Folks comment on seeing differences in jawlines, tummy size, arm folds, and neck rolls. They are well intended. They are basically responding to the poster's desire for affirmation, cheering these physical changes on, wanting to encourage the poster to keep going.
I can't get past the universal response to these before and after photos. There is only one. The instant response to the “before and after” photo is to say “OMG! as if that person on the left is so deformed and the person on the right is so “beautiful” and well, non-deformed.
There's something about this “before and after” photo juxtaposition that seems to perpetuate the cruelties that overweight women are subject to–not the least of which, is our own censure and self-loathing.
It seems to me that the rollercoaster cycle of gaining/losing/regaining/ re-losing could be discussed within this “before and after” framework as well.
The “after” for many of us (and me, too, until 2009) was never enough to keep me in ‘after-land'. No amount of compliments or cheerleaders. No new wardrobe. No new social possibilities. Nothing really seemed to penetrate very deeply. There was almost a void layer that separated these physical changes from my inner core.
One of my theories is that if I could have had a little bit more respect for myself at my larger sizes, I might have more respect for myself at a reduced size.
I don't think we do ourselves any favor by clinging to that “after” photo as evidence of anything other than a physical change we work hard to achieve. Yes, it's dramatic. But, is there an interior change? This is what interests me. Am I a better person by being “less” of me? Am I kinder to myself and others? Do others love me more at size 8? And, if they do, do I love them less?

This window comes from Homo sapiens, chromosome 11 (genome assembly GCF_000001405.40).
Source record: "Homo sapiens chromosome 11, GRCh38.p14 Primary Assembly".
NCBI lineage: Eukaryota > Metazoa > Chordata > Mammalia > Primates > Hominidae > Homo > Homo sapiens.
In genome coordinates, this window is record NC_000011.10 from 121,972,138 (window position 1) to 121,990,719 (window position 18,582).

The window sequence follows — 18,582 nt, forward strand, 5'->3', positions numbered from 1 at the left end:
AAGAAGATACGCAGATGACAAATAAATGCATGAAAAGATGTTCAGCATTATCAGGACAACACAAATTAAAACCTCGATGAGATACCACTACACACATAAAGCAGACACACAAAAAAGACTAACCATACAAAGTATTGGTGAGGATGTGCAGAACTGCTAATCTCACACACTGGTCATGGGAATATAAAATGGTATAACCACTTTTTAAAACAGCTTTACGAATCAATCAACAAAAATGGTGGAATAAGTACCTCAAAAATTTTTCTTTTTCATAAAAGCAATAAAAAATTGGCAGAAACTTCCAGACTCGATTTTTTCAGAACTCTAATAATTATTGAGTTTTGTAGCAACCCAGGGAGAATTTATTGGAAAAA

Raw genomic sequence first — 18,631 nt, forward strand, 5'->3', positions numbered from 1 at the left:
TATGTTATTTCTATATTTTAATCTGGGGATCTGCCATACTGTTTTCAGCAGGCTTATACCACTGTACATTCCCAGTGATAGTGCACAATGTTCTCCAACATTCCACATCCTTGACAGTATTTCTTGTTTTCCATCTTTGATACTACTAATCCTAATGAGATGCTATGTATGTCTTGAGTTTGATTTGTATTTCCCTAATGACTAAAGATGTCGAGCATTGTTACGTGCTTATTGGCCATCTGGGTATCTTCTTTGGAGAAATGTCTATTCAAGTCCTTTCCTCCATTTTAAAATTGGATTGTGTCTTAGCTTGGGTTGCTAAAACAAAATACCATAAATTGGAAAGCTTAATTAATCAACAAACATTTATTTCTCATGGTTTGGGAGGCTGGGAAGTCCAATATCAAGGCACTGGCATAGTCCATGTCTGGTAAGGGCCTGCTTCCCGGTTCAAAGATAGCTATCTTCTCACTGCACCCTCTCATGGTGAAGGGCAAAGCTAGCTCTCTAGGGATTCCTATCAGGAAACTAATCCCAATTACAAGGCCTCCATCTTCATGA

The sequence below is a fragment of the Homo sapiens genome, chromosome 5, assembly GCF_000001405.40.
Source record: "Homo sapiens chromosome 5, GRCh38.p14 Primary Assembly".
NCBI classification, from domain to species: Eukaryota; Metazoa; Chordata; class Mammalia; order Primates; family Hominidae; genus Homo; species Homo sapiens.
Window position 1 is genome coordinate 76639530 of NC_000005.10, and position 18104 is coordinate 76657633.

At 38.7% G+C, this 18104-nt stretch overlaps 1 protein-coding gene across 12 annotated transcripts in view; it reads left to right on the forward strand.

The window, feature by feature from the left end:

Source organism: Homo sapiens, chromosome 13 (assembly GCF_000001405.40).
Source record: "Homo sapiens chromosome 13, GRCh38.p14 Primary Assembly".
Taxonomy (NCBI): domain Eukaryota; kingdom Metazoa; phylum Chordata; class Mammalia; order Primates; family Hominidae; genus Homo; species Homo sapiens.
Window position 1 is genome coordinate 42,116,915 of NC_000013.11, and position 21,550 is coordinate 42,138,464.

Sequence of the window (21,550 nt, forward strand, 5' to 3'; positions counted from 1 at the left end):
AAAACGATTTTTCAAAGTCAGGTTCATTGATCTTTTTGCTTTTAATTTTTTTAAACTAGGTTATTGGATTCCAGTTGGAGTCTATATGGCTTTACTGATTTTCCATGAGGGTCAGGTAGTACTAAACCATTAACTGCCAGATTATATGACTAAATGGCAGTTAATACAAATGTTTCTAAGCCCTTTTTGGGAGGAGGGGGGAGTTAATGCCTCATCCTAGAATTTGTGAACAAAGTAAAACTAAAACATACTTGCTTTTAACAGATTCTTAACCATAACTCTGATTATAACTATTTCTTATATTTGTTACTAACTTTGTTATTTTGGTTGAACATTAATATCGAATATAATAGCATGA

No less than the estimable “Eat Pray Love” Elizabeth Gilbert says she “I am a better person when there is less on my plate.” Really? A ‘better; person?
“I am a better person when I have less on my plate.”
― Elizabeth Gilbert,
Me? Not so much a better person but a healthier one, for sure.
I look at the larger version of me and see someone judged harshly by others and, perhaps by no one more harshly than myself. I knew it was excessive, out of proportion to all the other talents and flaws I had at the time, just as I know it's wrong now to look at that girl/woman on the right side and be waving a pompom. It's all exaggerated to what it really is.
We are healthier. Yes.
One green leafed pom pom for that.
Are we so much more of a beautiful person because our jawline is visible?
To feel sorry for the one on the left and celebrate the one on the right is the culture we are in. I wonder if the amount of selfies posted today on social media by celebrities, regular folks, teens, is not the true black hole of this physical beauty obsession. There simply is a bottomless pit need to be called beautiful. One hit a day isn't enough, you need multiples. It actually feels to me to be more like insecurity postings, spiraling anxiety and a need for instant affirmation that drives these posts.
The “Oh, you look beautiful!” comment by others in response is almost as personal as an emoji in my world.
My photo girl on the left got me through alot of life, and stuff in life. I managed to make some folks' lives a bit happier and easier along the way on my good days and drove folks and myself batty on other days.
Some things don't change whatever size I am.
I wonder if we all could have a bit more respect, perspective and love for our talents and gifts as well as our flaws at larger sizes that, if and when, we get to that smaller size, we'd have a stronger chance of remaining there than statistics currently suggest.